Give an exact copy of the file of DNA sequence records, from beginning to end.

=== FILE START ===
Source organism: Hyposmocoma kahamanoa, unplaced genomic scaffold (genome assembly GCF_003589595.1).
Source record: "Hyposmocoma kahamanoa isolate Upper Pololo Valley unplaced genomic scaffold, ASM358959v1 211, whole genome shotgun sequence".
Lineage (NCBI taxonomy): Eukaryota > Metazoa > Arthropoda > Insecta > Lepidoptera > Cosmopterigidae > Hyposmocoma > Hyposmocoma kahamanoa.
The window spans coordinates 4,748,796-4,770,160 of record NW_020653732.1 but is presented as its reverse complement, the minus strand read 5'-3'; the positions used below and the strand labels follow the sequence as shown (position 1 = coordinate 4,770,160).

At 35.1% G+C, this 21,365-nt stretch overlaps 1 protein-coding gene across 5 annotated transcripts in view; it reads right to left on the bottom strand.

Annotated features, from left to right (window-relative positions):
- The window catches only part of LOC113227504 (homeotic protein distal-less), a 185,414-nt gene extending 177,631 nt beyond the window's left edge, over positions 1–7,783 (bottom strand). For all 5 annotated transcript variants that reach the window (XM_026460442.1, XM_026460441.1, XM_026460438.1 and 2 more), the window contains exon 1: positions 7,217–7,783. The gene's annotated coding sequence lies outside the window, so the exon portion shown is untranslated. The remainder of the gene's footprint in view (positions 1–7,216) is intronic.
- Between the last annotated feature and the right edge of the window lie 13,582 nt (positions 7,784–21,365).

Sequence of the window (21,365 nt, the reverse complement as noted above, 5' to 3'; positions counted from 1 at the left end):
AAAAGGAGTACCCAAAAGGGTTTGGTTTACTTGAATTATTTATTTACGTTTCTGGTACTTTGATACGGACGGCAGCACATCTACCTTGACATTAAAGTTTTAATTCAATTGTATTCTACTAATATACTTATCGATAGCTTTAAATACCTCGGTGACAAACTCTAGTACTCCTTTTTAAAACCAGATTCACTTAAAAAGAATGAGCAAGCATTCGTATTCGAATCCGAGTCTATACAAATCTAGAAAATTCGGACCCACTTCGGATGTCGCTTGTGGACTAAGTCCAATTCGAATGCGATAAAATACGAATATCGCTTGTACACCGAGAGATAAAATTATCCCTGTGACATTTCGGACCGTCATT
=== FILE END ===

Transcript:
Source organism: Hyposmocoma kahamanoa, unplaced genomic scaffold (genome assembly GCF_003589595.1).
Source record: "Hyposmocoma kahamanoa isolate Upper Pololo Valley unplaced genomic scaffold, ASM358959v1 211, whole genome shotgun sequence".
Lineage (NCBI taxonomy): Eukaryota > Metazoa > Arthropoda > Insecta > Lepidoptera > Cosmopterigidae > Hyposmocoma > Hyposmocoma kahamanoa.
The window spans coordinates 4,748,796-4,770,160 of record NW_020653732.1 but is presented as its reverse complement, the minus strand read 5'-3'; the positions used below and the strand labels follow the sequence as shown (position 1 = coordinate 4,770,160).

At 35.1% G+C, this 21,365-nt stretch overlaps 1 protein-coding gene across 5 annotated transcripts in view; it reads right to left on the bottom strand.

Annotated features, from left to right (window-relative positions):
- The window catches only part of LOC113227504 (homeotic protein distal-less), a 185,414-nt gene extending 177,631 nt beyond the window's left edge, over positions 1–7,783 (bottom strand). For all 5 annotated transcript variants that reach the window (XM_026460442.1, XM_026460441.1, XM_026460438.1 and 2 more), the window contains exon 1: positions 7,217–7,783. The gene's annotated coding sequence lies outside the window, so the exon portion shown is untranslated. The remainder of the gene's footprint in view (positions 1–7,216) is intronic.
- Between the last annotated feature and the right edge of the window lie 13,582 nt (positions 7,784–21,365).

Sequence of the window (21,365 nt, the reverse complement as noted above, 5' to 3'; positions counted from 1 at the left end):
AAAAGGAGTACCCAAAAGGGTTTGGTTTACTTGAATTATTTATTTACGTTTCTGGTACTTTGATACGGACGGCAGCACATCTACCTTGACATTAAAGTTTTAATTCAATTGTATTCTACTAATATACTTATCGATAGCTTTAAATACCTCGGTGACAAACTCTAGTACTCCTTTTTAAAACCAGATTCACTTAAAAAGAATGAGCAAGCATTCGTATTCGAATCCGAGTCTATACAAATCTAGAAAATTCGGACCCACTTCGGATGTCGCTTGTGGACTAAGTCCAATTCGAATGCGATAAAATACGAATATCGCTTGTACACCGAGAGATAAAATTATCCCTGTGACATTTCGGACCGTCATT